The DPBPH was initiated in 2017 at the Faculty of Medicine, in 2018 at the Faculty of Sciences and in 2019 at the Faculty of Veterinary Science and was supported by this program through a number of above-mentioned short courses and seminars provided to students, mentors and the overall academic community (See Table 1). As of January 2022, a total of 31 students have been enrolled in this doctoral program, with 16 of them supported by other NIH training grants (the EABTM (D43 TW010568) (8); PALOP D43 TW009675-06 (4) and NIH PRISM D43TW009745-08 (4)). The remaining doctoral students are supported by other national and international funders.

Table 1

Short courses and number of participants developed and implemented by the EABRTM program.


COURSES 2016 2017 2018 2019 2020 TOTAL 2016–2020






NC TP NC TP NC TP NC TP NC TP NC TP

Scientific manuscript writing 2 43 4 73 6 105 14 78 3 37 29 336

Quantitative research methods 1 17 3 63 4 94 1 10 1 15 10 199

Qualitative research methods 2 38 2 19 3 32 3 41 3 37 13 167

Good clinical pratices 2 30 5 105 1 25 8 160

Grant writing and management 1 20 3 40 4 60 8 120

Laboratory biosafety 2 20 2 20 4 25 8 65

Laboratory skills training 4 4 2 20 2 10 1 10 2 20 11 64

Bioethics and human subjects 2 137 2 50 2 125 3 75 3 75 12 462

RCR 2 15 2 22 2 50 3 60 3 75 12 222

Other courses* 2 117 1 25 2 125 2 50 1 30 8 347

Total 16 391 23 362 32 726 32 374 16 289 119 2,142

NC: Number of Courses; TP: Total participants.

* These include the following: “Protocols and Ethics in Research” and “How to prepare scientific communications for conferences”.

With regard to the design, development and implementation of postgraduate short courses, during the study period, we organized 119 courses and seminars that benefitted 2,142 participants from over 14 institutions located in seven of Mozambique’s 11 provinces (Table 1). In addition, seven trainees were sponsored for short courses conducted outside Mozambique (Portugal, South Africa, Spain and the USA). These courses included the following fields: Research in Health Sciences; Educational Innovation; Rotavirus; Quantitative and Qualitative Research Methods; Molecular Biology; Biostatistics and Phylogenetic Analysis. All trainees also enrolled in NIH Human Subjects and RCR courses. A highly effective mentorship program was consolidated at UEM composed of senior faculty (8), three of whom trained in 2016 at the Glocal workshop in South Africa [23], as well as junior mentors (17).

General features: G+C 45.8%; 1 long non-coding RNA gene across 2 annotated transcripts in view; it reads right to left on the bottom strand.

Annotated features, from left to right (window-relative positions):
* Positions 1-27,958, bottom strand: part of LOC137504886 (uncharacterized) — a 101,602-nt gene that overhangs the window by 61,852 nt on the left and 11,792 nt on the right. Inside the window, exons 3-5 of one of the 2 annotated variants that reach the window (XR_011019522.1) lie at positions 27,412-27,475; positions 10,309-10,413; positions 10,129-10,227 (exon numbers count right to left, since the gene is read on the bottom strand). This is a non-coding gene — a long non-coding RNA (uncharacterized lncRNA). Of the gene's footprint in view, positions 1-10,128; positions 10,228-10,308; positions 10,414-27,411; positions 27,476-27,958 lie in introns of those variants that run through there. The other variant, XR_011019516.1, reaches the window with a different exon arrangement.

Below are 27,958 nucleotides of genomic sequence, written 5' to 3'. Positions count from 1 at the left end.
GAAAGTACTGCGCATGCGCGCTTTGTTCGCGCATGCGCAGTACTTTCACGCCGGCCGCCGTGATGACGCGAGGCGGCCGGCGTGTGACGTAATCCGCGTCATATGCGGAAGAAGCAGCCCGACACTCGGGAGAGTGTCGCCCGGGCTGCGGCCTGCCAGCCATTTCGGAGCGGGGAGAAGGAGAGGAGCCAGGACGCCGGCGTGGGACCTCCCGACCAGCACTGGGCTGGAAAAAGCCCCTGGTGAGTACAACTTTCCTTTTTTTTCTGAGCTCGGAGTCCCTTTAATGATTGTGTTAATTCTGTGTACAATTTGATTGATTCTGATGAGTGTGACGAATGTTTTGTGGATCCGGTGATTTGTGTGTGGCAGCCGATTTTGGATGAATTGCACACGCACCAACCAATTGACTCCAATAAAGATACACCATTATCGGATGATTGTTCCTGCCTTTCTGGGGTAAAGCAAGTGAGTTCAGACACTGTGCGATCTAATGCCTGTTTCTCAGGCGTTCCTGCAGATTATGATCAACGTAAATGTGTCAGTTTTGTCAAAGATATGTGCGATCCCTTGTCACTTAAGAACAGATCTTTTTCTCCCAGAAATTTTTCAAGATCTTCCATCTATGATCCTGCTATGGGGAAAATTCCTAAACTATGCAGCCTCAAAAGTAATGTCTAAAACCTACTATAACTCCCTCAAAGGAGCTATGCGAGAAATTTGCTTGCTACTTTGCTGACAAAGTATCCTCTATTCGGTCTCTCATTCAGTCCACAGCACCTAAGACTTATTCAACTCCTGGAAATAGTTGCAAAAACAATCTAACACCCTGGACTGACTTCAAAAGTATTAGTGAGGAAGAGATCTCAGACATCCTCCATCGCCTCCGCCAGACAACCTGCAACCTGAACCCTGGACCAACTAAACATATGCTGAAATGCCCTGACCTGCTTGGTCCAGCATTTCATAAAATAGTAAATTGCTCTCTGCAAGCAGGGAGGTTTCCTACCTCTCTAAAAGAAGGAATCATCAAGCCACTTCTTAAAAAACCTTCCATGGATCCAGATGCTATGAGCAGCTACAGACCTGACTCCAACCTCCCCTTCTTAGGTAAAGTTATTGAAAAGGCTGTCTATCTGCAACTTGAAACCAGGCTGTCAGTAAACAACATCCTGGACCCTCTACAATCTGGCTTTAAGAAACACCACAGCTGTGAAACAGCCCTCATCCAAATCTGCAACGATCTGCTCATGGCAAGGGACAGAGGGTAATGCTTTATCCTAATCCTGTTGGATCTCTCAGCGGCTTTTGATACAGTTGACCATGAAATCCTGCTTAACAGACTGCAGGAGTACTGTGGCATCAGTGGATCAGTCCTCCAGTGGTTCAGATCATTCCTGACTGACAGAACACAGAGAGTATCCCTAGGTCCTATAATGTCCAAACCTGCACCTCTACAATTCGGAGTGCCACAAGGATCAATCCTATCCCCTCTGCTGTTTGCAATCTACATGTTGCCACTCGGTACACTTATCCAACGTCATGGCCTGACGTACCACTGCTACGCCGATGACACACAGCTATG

The program exceeded its goal of 18 trainees (training of biomedical research leaders) and instead supported 39 trainees (17 junior mentors and 22 postgraduate students) at the master and PhD level. Thirteen of 22 trainees completed a master’s degree, as follows: UEM master’s in Public Health (n = 3), Masters in Biotechnology (1), UniLúrio MTMGH (5), and MHPE (4). One UniLúrio faculty member completed a PhD in Education Sciences at the Catholic University of Mozambique. Two trainees dropped-out and six are still in the program. Of those completing master’s degrees, four are now pursuing doctoral studies at UEM and one is doing so abroad. As of July, 2022, 35 manuscripts were published in peer-reviewed international journals, including articles from Mozambican trainees (16, 46%) and from senior faculty as a result of networking with international partners (19, 54%). Articles published in a national scientific journal (1) or by an open access publisher (1) and one book from the AFREhealth Governing Committee were not included in this tabulation.